Capitol Report – March 29, 2019

The official budget proposals from both chambers have been formally presented to the respective Appropriations Committees.

The intensity of the session is now in high gear.

The Appropriations Committees (Budget) overwhelming approved their proposals and the bills will be sent to the floor of each chamber. By design the two budgets will not match up which forces a conference committee to work out the differences. The final conference committee report (all differences resolved) must be approved by both chambers before the budget can be sent to the Governor. This happens every session and it is the only constitutionally required task of the Legislature.

There are still five weeks of session left to resolve all of our agenda items. Some issues have progressed nicely while others have work left to do.

One issue in particular that did not catch on with the Legislature this session is restoring the age to 55 and years of service to 25 for Special Risk employees hired after July 1, 2011. We need to educate all the new legislators on the original 25 years and age 55 model. Also a legislator, or two must become our champion for this issue so we can truly begin to advance it beyond just the conceptual phase.

Perhaps a different approach to the years of service and DROP will be necessary like creating a “Back DROP” or a “PLOP”, but those concepts will also require more legislative education. Like I discussed in a previous Capitol Report, the local plans have provided different pathways for us to explore.

We had another great team in Tallahassee this week, please join me in thanking them before reading through the briefs – Southwest President Mick McHale, Tampa President Abe Carmack, Corrections President Jimmy Baiardi, FHP President Bill Smith, Probation President Tammy Marcus, Dade President Steadman Stahl, Lobbyist Gary Bradford, Lobbyist Ken Kopczynski and PBA General Counsel Stephanie Webster.

Here’s where we are as of today.

Pay raises for State Law Enforcement Officers, Lottery Law Enforcement Officers, FDLE Special Agents, Florida Highway Patrol, Correctional Probation Officers, and Correctional Officers

The Senate budget proposal SB 2500 includes pay raises for three groups of our bargaining unit members:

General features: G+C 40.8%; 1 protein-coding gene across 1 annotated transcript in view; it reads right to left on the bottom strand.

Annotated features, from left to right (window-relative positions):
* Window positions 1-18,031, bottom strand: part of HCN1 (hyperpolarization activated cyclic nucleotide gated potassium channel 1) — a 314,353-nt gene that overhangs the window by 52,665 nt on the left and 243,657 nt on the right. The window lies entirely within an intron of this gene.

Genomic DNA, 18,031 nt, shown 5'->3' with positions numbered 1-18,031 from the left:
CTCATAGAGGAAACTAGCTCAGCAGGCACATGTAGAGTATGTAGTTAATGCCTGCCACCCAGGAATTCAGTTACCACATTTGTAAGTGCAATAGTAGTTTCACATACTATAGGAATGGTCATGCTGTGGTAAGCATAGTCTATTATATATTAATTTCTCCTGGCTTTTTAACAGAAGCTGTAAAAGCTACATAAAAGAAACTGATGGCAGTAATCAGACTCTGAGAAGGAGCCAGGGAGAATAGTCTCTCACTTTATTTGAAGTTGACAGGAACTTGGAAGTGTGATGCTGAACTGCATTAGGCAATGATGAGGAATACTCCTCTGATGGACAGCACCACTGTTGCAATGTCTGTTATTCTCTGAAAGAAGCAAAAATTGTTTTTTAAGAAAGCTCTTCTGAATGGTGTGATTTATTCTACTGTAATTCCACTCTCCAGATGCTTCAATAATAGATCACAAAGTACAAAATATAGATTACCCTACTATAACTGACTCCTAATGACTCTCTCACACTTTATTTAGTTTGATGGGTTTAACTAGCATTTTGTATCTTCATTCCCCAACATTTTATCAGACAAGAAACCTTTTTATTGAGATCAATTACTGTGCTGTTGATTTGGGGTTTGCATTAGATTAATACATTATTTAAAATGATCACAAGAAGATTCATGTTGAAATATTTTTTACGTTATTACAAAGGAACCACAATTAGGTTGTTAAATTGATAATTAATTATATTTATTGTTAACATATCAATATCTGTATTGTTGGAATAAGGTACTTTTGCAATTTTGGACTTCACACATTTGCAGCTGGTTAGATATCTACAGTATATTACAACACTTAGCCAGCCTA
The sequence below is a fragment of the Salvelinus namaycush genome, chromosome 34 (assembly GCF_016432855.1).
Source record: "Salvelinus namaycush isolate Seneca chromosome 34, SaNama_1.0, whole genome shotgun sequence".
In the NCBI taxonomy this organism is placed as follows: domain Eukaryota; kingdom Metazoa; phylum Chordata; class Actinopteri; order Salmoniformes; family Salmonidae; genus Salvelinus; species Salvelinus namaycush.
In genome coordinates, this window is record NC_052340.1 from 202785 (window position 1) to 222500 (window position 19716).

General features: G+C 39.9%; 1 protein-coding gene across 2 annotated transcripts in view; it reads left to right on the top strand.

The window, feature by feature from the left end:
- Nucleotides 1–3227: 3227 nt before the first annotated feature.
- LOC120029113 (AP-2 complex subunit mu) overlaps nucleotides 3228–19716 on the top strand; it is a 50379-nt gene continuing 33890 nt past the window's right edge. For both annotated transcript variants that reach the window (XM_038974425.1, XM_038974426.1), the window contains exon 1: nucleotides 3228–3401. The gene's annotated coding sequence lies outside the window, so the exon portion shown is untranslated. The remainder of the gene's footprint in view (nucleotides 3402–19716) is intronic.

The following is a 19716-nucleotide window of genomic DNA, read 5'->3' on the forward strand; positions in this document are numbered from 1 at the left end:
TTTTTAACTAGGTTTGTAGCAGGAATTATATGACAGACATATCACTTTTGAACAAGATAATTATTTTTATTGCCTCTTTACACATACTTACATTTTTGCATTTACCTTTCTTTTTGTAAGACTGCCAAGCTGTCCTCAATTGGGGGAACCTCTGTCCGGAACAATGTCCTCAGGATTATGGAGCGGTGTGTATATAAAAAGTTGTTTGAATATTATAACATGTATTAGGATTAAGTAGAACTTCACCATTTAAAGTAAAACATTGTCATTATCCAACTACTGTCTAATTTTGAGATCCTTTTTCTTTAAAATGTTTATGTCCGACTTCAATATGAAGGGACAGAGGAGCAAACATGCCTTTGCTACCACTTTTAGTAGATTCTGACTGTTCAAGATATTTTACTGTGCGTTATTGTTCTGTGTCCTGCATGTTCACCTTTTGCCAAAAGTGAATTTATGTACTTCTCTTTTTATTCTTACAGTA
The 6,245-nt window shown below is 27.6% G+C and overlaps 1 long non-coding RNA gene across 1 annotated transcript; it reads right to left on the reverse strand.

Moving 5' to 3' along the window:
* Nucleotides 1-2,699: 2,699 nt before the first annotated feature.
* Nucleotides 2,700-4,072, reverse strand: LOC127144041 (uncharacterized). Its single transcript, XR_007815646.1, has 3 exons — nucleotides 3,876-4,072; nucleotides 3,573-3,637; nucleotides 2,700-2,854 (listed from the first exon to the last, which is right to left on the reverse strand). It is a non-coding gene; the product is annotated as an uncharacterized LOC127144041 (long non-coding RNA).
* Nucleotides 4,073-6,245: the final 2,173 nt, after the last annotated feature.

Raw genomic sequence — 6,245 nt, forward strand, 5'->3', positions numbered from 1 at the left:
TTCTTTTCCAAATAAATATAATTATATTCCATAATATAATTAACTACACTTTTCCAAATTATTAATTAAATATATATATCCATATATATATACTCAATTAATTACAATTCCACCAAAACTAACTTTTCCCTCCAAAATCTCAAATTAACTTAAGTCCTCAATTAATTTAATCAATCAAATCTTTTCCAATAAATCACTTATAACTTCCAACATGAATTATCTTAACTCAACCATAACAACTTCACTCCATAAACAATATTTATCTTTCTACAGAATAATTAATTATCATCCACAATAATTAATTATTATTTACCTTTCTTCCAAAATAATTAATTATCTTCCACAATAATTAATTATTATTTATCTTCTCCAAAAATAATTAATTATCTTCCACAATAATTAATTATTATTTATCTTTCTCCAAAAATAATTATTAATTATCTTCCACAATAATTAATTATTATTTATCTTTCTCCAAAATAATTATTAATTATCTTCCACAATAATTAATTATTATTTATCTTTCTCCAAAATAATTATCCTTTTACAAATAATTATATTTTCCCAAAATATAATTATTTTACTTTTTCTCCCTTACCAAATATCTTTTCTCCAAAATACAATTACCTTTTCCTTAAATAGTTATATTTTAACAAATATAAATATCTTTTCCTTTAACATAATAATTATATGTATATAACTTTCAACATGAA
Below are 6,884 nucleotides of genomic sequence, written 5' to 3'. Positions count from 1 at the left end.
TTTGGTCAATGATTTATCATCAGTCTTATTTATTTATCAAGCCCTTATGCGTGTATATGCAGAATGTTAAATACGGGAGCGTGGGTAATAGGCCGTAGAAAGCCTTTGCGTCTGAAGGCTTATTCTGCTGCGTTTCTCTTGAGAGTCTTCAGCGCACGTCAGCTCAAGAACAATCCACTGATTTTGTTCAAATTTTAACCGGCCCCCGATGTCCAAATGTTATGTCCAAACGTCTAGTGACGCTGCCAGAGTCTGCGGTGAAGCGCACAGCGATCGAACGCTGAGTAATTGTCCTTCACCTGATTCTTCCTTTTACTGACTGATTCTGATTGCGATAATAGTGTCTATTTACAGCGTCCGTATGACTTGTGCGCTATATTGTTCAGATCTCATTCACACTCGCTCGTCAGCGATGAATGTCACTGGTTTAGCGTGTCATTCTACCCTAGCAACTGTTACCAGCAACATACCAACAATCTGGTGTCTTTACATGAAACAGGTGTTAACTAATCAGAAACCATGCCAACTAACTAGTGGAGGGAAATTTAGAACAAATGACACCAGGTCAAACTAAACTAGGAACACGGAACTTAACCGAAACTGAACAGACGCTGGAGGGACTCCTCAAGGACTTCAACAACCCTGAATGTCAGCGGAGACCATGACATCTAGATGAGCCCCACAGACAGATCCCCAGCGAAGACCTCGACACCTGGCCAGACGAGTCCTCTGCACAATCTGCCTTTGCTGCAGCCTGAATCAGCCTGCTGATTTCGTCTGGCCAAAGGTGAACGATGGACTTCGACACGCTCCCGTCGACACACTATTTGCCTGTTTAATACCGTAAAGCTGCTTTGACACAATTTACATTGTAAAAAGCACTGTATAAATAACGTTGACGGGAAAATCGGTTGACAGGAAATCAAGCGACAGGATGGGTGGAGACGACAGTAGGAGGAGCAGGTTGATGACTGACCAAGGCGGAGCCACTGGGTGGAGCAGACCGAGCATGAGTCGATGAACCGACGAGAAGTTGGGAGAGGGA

1) Correctional Probation Officers to receive a $2,500 to the base rate of pay.

2) Institutional Security Specialists to receive $2,500 to the base rate of pay. Institutional Security Specialists are certified Correctional Officers who work for the Department of Children & Families and the Agency for Persons with Disabilities.

3) The Florida Highway Patrol will receive a 3% special pay adjustment to the base rate of pay.

The House budget proposal APC 1 does not include pay raises for any of our bargaining unit members .

Our lobbyists are working to keep the Senate raises for Probation, ISS and FHP, plus include Correctional Officers, FDLE Special Agents and State Law Enforcement Officers in the final conference committee report.

SB 784 by Senator Joe Gruters and HB 779 by Representative Chuck Clemons

This Legislation will create a COLA floor of no less than 2% for all Special Risk Employees hired prior to July 1, 2011. The legislation requires a special impact study in order to become law.

The study is due by April 2, 2019.

SB 920 by Senator Jason Pizzo and HB 1021 by Representative Chris Latvala

The idea is to help speed up the process for an arrest of a DNA match. Current law, requires a search warrant to collect a buccal swab of a person who matches a crime scene sample and an offender profile in CODIS. This step was added because sample collections are performed by humans and humans make mistakes. However, we strongly believe that a warrant for arrest should be an option available to a judge when a CODIS match is found.

SB 920 by Senator Jason Pizzo passed the Monday, March 17th Senate Criminal Justice Committee hearing by unanimous vote (4-0).

HB 1021 by Representative Chris Latvala passed the House Criminal Justice Committee on Tuesday, March 25th by unanimous vote.

SB 76 by Senator Wilton Simpson and HB 45 or 107 by Representatives Emily Slosberg and Jackie Toledo

The legislation will make texting while driving, or, perhaps even, distracted driving a primary traffic offense. The question over whether this offense should be texting while driving, or distracted driving is dividing the Legislature.

SB 76 by Senator Wilton Simpson passed the Senate Judiciary Committee on Monday, March 24th by unanimous vote.

HB 107 by Representatives Jackie Toledo and Emily Slosberg passed the House Transportation Committee on Tuesday, March 25th by unanimous vote .

HB 1007 by Representative Stan McClain

This legislation will allow peer to peer counseling confidentially for first responders in order to help address the mental health crisis gripping our public safety officers. We give a special thanks to Marion County Sergeant George Wallace for proposing this idea to Representative McClain.

The bill passed the House Civil Justice Committee on Monday, March 25th by unanimous vote.

Criminal Justice

We continue to be involved in the debate around criminal justice reform. The Senate is conducting a full scale review of our sentencing laws to specifically include minimum mandatory sentences for drug offenses, along incarceration models and diversion programs.

Other Issues

We are also working with other special interests groups on an array of issues during this session. You can always contact me if there’s a question about something that I did, or did not cover.

Until next time please stay safe and may God bless you.

Matt Puckett
Executive Director

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